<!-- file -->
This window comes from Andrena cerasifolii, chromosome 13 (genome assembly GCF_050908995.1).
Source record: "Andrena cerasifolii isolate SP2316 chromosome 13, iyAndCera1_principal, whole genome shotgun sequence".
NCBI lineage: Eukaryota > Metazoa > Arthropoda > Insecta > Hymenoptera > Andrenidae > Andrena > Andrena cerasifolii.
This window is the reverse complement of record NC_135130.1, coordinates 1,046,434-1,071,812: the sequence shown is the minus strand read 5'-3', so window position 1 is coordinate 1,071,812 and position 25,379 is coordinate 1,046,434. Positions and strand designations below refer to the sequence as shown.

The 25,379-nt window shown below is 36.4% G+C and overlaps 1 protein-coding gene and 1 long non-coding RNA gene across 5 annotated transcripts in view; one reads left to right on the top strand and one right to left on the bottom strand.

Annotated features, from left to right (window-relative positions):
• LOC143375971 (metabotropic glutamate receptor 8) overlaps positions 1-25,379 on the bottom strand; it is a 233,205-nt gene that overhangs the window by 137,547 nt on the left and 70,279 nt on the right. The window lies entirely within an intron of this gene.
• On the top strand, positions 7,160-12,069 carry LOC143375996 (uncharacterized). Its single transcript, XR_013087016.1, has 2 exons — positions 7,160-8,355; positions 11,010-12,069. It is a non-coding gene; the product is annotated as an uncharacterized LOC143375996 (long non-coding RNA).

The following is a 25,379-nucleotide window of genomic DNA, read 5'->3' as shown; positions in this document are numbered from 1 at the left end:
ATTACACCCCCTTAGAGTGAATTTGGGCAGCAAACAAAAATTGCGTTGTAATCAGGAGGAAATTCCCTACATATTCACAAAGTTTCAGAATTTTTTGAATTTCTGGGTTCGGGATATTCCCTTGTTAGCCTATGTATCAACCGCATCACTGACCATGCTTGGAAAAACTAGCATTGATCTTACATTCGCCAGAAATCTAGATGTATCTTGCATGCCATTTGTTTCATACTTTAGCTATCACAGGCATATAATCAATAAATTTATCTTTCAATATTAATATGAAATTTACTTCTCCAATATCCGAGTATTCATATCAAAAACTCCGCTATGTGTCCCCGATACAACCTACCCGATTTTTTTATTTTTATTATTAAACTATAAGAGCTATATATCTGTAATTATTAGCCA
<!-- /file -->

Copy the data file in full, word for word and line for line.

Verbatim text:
This window comes from Andrena cerasifolii, chromosome 13 (genome assembly GCF_050908995.1).
Source record: "Andrena cerasifolii isolate SP2316 chromosome 13, iyAndCera1_principal, whole genome shotgun sequence".
NCBI lineage: Eukaryota > Metazoa > Arthropoda > Insecta > Hymenoptera > Andrenidae > Andrena > Andrena cerasifolii.
This window is the reverse complement of record NC_135130.1, coordinates 1,046,434-1,071,812: the sequence shown is the minus strand read 5'-3', so window position 1 is coordinate 1,071,812 and position 25,379 is coordinate 1,046,434. Positions and strand designations below refer to the sequence as shown.

The 25,379-nt window shown below is 36.4% G+C and overlaps 1 protein-coding gene and 1 long non-coding RNA gene across 5 annotated transcripts in view; one reads left to right on the top strand and one right to left on the bottom strand.

Annotated features, from left to right (window-relative positions):
• LOC143375971 (metabotropic glutamate receptor 8) overlaps positions 1-25,379 on the bottom strand; it is a 233,205-nt gene that overhangs the window by 137,547 nt on the left and 70,279 nt on the right. The window lies entirely within an intron of this gene.
• On the top strand, positions 7,160-12,069 carry LOC143375996 (uncharacterized). Its single transcript, XR_013087016.1, has 2 exons — positions 7,160-8,355; positions 11,010-12,069. It is a non-coding gene; the product is annotated as an uncharacterized LOC143375996 (long non-coding RNA).

The following is a 25,379-nucleotide window of genomic DNA, read 5'->3' as shown; positions in this document are numbered from 1 at the left end:
ATTACACCCCCTTAGAGTGAATTTGGGCAGCAAACAAAAATTGCGTTGTAATCAGGAGGAAATTCCCTACATATTCACAAAGTTTCAGAATTTTTTGAATTTCTGGGTTCGGGATATTCCCTTGTTAGCCTATGTATCAACCGCATCACTGACCATGCTTGGAAAAACTAGCATTGATCTTACATTCGCCAGAAATCTAGATGTATCTTGCATGCCATTTGTTTCATACTTTAGCTATCACAGGCATATAATCAATAAATTTATCTTTCAATATTAATATGAAATTTACTTCTCCAATATCCGAGTATTCATATCAAAAACTCCGCTATGTGTCCCCGATACAACCTACCCGATTTTTTTATTTTTATTATTAAACTATAAGAGCTATATATCTGTAATTATTAGCCA